years = 2005:2014
exp = data.frame()
for(y in years) {
differences = (expectations(y, main_matches) %>%
mutate(expected_n = unclass(expected),
round_n = unclass(round),
difference = round_n  expected_n))$difference %>% as.numeric()
exp = rbind(exp, data.frame(year = rep(y, length(differences)), difference = differences))
}
> exp %>% sample_n(10)
Source: local data frame [10 x 6]
name seeding expected_n round_n difference year
1 Tomas Berdych 6 6 5 1 2011
2 Tomas Berdych 7 6 6 0 2013
3 Rafael Nadal 2 8 5 3 2014
4 Fabio Fognini 16 5 4 1 2014
5 Robin Soderling 13 5 5 0 2009
6 Jurgen Melzer 16 5 5 0 2010
7 Nicolas Almagro 19 4 2 2 2010
8 Stan Wawrinka 14 5 3 2 2011
9 David Ferrer 7 6 5 1 2011
10 Mikhail Youzhny 14 5 5 0 2007

We can then group by the ‘difference’ column to see how seeds are getting on as a whole:
> exp %>% count(difference)
Source: local data frame [9 x 2]
difference n
1 5 2
2 4 7
3 3 24
4 2 70
5 1 66
6 0 85
7 1 43
8 2 17
9 3 4
library(ggplot2)
ggplot(aes(x = difference, y = n), data = exp %>% count(difference)) +
geom_bar(stat = "identity") +
scale_x_continuous(limits=c(min(potential), max(potential) + 1))

So from this visualisation we can see that the most common outcome for a seed is that they reach the round they were expected to reach. There are still a decent number of seeds who do 1 or 2 rounds worse than expected as well though.
Antonios suggested doing some analysis of how the seeds fared on a year by year basis – we’ll start by looking at what % of them exactly achieved their seeding:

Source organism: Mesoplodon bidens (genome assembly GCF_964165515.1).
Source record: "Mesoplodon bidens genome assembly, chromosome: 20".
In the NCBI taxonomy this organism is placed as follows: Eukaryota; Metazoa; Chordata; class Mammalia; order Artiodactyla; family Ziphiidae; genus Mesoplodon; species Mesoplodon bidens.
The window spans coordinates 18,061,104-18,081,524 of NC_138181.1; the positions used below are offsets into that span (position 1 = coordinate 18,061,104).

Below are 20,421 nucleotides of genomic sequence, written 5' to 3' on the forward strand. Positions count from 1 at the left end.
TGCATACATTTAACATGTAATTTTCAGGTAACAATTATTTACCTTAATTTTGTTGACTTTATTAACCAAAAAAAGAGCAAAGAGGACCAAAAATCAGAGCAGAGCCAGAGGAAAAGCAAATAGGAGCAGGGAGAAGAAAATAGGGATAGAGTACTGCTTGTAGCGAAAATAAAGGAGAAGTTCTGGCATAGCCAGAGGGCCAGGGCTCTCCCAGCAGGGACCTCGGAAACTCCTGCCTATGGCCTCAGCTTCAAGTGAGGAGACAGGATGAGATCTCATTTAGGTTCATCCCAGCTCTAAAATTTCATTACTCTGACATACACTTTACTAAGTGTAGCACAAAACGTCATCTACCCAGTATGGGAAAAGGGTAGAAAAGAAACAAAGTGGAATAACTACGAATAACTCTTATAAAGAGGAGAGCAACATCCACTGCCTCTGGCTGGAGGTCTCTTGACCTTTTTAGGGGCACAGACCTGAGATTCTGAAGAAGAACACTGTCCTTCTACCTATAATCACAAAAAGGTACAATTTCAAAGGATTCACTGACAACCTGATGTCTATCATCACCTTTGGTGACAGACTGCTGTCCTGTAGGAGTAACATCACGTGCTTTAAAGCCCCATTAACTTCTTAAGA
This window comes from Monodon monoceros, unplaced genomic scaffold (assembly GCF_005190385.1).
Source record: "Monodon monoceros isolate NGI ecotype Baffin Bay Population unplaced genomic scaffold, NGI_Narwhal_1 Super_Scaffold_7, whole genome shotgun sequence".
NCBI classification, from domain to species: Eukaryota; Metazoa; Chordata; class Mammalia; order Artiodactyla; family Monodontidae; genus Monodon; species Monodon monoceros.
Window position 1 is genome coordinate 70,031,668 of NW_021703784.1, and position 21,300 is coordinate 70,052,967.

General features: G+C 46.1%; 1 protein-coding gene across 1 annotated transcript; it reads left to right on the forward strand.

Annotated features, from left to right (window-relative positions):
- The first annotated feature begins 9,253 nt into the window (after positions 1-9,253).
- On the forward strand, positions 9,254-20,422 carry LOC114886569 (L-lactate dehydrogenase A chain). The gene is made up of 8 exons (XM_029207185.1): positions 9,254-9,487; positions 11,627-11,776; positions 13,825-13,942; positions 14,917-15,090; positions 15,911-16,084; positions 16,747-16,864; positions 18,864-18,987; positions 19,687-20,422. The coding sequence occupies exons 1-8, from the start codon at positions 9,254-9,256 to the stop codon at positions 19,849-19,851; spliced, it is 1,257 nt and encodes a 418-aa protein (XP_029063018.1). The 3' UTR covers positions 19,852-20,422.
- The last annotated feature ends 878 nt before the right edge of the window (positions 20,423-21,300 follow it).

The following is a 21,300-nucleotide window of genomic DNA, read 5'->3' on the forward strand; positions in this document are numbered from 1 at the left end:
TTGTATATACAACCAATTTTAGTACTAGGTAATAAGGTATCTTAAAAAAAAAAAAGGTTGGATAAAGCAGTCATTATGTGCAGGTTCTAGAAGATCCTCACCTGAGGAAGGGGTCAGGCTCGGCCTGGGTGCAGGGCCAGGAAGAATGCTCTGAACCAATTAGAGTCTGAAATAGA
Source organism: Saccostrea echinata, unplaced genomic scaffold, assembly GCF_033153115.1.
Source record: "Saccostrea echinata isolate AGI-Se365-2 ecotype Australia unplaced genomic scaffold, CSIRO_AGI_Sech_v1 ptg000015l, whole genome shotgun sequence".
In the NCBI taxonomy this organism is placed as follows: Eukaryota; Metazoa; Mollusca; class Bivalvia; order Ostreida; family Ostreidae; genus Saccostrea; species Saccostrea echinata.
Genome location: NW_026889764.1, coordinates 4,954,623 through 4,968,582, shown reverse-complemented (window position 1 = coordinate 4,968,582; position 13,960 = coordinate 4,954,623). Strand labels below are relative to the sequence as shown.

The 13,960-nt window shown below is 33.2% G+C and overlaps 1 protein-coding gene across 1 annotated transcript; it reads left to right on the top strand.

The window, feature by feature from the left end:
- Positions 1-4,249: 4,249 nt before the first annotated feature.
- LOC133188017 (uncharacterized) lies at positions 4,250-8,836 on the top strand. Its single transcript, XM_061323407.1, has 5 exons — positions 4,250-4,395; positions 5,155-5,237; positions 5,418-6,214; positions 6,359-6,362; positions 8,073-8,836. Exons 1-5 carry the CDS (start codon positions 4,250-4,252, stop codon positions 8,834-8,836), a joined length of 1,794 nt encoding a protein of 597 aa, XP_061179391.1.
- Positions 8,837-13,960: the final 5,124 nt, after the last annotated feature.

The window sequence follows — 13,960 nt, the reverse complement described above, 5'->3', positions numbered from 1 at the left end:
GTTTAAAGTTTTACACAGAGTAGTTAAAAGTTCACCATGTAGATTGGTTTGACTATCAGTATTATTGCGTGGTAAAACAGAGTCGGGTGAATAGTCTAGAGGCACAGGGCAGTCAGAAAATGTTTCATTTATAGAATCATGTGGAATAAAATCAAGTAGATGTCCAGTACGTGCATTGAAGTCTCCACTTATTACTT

exp$correct_pred = 0
exp$correct_pred[dt$difference==0] = 1
exp %>% group_by(year) %>%
summarise(MeanDiff = mean(difference),
PrcCorrect = mean(correct_pred),
N=n())
Source: local data frame [10 x 4]
year MeanDiff PrcCorrect N
1 2005 0.6562500 0.2187500 32
2 2006 0.8125000 0.2812500 32
3 2007 0.4838710 0.4193548 31
4 2008 0.9677419 0.2580645 31
5 2009 0.3750000 0.2500000 32
6 2010 0.7187500 0.4375000 32
7 2011 0.7187500 0.0937500 32
8 2012 0.7500000 0.2812500 32
9 2013 0.9375000 0.2500000 32
10 2014 0.7187500 0.1875000 32

Some years are better than others – we can use a chisq test to see whether there are any significant differences between the years:
tbl = table(exp$year, exp$correct_pred)
tbl
> chisq.test(tbl)
Pearson's Chisquared test
data: tbl
Xsquared = 14.9146, df = 9, pvalue = 0.09331

This looks for at least one statistically significant different between the years, although it doesn’t look like there are any. We can also try doing a comparison of each year against all the others:
> pairwise.prop.test(tbl)
Pairwise comparisons using Pairwise comparison of proportions
data: tbl
2005 2006 2007 2008 2009 2010 2011 2012 2013
2006 1.00        
2007 1.00 1.00       
2008 1.00 1.00 1.00      
2009 1.00 1.00 1.00 1.00     
2010 1.00 1.00 1.00 1.00 1.00    
2011 1.00 1.00 0.33 1.00 1.00 0.21   
2012 1.00 1.00 1.00 1.00 1.00 1.00 1.00  
2013 1.00 1.00 1.00 1.00 1.00 1.00 1.00 1.00 
2014 1.00 1.00 1.00 1.00 1.00 1.00 1.00 1.00 1.00
P value adjustment method: holm

2007/2011 and 2010/2011 show the biggest differences but they’re still not significant. Since we have so few data items in each bucket there has to be a really massive difference for it to be significant.
The data I used in this post is available on this gist if you want to look into it and come up with your own analysis.